a scrap of linen, a bone by Ginger Murchison is a book you will fall in love with and keep on your nightstand next to poems by Ted Kooser and Jane Hirshfield. This debut volume sparkles with candor, enthusiasm, humor, symbols, and wonder. A delicate sense of balance and grace invites the reader to observe everyday signs of joy and celebration.
Portraits of the past recreate an atmosphere of faith, resilience, and determination, the grit and persistence of roots and steadfast love. The poet proposes a new archaeology, where dear ones are not forgotten. Murchison invites the reader to listen to, observe, and honor her portraits and voices. “The Saindon Family Mouth” captures both the splendor and struggle of a family of thirteen children. The poet describes with humor the straight lip of “austerity” and uses laughter as a way to make sense of the profound lines that define our kin and identity.
Murchison has a unique talent for the unsung symbols of ritual and celebration. In “Wartime Measures,” the poet observes the superb music of mason jars with their songs of colors and hard work:
They meant something safe,
all those mason jars
labeled and lined up like soldiers
on shelves in the cellar—
every jewel color of summer preserved
with rationed sugar my mother,
half-afraid, hoarded and hid
in the hollow base of our kitchen table (21).
An array of pastel colors celebrates the portrait of the mother as a hero during the war, who worked a night shift and invested so much into the domestic rituals of caring for her family. Whether focused on someone who is polishing the hardwood floors or a sister with a master touch for quilting, every poem creates an elegiac tone of remembering and honoring subtle touches of love.
The book tackles major themes such as the scarcity of water and the need to be mindful of the effects of our actions. The poem “Honor System” should be adopted in any textbook about poetry that aims to change the world and make it a better place. The notes at the end of the book remind us about the exploitation and inequities related to water, concluding with a sobering statement: “Scientists expect the underground water supply to be completely exhausted by 2050 at which time the Arkansas will be a dead river” (60). The poem starts with a dire image of drought: “The August we were married, we didn’t need the bridge, / walked the bone-dry bottom of the Arkansas, weeds / and trash where you’d expect an underwater catfish flash” (28). This is a premonition about the consequences of the mismanagement of water and the way whole communities suffer as a result.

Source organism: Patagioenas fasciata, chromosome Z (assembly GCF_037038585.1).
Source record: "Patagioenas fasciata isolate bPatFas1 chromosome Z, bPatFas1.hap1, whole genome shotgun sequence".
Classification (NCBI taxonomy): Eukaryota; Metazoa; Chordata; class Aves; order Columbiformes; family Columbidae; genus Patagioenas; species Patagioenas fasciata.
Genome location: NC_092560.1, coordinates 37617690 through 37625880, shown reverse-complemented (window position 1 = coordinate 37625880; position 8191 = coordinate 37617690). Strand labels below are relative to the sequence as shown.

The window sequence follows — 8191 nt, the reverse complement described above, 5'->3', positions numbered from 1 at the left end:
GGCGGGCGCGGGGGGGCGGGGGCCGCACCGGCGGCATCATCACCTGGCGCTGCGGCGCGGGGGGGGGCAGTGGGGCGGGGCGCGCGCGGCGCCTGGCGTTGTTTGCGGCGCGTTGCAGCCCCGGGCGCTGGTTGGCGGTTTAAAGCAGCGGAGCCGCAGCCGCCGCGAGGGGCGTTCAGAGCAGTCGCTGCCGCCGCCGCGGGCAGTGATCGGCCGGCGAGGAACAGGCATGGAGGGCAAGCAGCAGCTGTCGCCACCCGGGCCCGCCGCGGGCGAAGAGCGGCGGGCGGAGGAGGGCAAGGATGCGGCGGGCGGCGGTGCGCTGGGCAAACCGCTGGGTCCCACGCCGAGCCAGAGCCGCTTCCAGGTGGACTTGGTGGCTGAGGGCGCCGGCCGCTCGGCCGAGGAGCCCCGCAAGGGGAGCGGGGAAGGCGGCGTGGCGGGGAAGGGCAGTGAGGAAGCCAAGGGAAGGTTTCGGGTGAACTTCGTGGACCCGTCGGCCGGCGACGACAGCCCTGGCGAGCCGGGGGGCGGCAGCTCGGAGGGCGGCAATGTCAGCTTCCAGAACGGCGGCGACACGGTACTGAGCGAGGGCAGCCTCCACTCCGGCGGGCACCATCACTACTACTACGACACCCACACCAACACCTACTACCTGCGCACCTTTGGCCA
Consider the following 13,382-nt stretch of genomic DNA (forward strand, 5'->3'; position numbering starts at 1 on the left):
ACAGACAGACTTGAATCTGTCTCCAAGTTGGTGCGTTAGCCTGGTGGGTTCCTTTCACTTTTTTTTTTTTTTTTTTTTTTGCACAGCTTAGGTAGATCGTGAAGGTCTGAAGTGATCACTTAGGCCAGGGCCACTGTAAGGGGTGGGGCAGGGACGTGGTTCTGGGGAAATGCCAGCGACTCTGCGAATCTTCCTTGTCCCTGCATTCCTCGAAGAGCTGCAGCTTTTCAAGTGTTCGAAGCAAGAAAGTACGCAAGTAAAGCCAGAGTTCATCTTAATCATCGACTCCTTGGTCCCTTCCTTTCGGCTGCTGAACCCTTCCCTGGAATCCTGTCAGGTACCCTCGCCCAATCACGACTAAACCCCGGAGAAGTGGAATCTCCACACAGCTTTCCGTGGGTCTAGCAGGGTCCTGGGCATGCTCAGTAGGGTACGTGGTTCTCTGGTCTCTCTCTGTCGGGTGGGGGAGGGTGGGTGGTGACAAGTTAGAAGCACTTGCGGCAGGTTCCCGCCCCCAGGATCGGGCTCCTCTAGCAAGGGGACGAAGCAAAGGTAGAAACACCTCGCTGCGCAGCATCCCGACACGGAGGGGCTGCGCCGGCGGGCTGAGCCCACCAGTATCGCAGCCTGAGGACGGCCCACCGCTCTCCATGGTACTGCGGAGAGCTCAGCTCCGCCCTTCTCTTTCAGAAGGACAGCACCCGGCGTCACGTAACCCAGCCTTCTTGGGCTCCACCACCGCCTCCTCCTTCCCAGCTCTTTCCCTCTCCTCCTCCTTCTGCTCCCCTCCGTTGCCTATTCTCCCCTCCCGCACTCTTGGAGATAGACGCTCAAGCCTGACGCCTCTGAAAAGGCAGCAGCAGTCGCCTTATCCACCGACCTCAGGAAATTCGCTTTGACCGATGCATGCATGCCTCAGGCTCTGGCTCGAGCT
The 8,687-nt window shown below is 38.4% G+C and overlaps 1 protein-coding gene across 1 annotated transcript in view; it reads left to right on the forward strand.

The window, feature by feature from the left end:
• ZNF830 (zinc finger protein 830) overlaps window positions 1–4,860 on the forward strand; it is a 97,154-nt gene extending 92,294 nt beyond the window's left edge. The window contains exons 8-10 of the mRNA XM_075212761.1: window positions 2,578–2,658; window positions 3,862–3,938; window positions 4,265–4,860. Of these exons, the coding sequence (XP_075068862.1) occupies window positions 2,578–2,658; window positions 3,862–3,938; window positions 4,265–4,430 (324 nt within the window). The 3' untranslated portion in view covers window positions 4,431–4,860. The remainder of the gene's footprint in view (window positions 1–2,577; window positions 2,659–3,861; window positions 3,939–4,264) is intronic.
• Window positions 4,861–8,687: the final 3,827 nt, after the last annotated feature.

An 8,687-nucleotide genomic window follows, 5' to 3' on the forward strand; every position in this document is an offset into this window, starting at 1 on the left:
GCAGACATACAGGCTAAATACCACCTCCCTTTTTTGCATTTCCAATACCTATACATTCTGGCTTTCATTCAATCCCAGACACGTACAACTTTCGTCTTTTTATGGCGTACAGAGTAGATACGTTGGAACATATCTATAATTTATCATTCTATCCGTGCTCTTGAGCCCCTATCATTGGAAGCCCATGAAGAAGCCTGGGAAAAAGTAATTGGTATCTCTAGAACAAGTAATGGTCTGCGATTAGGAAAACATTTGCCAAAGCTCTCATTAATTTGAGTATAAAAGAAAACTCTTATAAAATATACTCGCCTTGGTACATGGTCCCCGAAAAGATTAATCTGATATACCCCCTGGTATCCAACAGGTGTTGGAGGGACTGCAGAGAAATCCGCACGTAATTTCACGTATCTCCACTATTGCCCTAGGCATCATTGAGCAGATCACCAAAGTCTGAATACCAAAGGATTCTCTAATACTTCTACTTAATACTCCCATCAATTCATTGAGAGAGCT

The poet recognizes small miracles in “Acorns,” where the poet notices he oak tree that leans over the house and the mystery of a generosity of fruit we don’t really know how to use. In “The Orchid,” the whole poem focuses on the flower itself and its resilience, how it is thrown in compost and revives. The ending of the poem brings, through an unexpected and powerful simile, a surprise, showing why we read and write poetry: “It isn’t breeding; / A simple potato will do the same thing, // hard-wired as it is to go on to a future / it can’t imagine or name, like what’s blossoming // in my sister’s lungs, another hard winter coming” (32). Here, symbol and metaphor create an indirect way to get at what is often repressed and silenced.
Ginger Murchison’s a scrap of linen, a bone reminds us why we read, why we recite poems at weddings, baby showers, funerals and inaugurations. Her words create a sense of peace and serenity in a world driven by consumerism and exploitation of the land and water. Her poetry teaches us to settle into songs, inner rhymes, the soft rhythms of confidence and wit.
Lucia Cherciu's bio will appear here.
Image:Still from Eliza Bennett's 8 minute film titled "A Woman's Work is Never Done"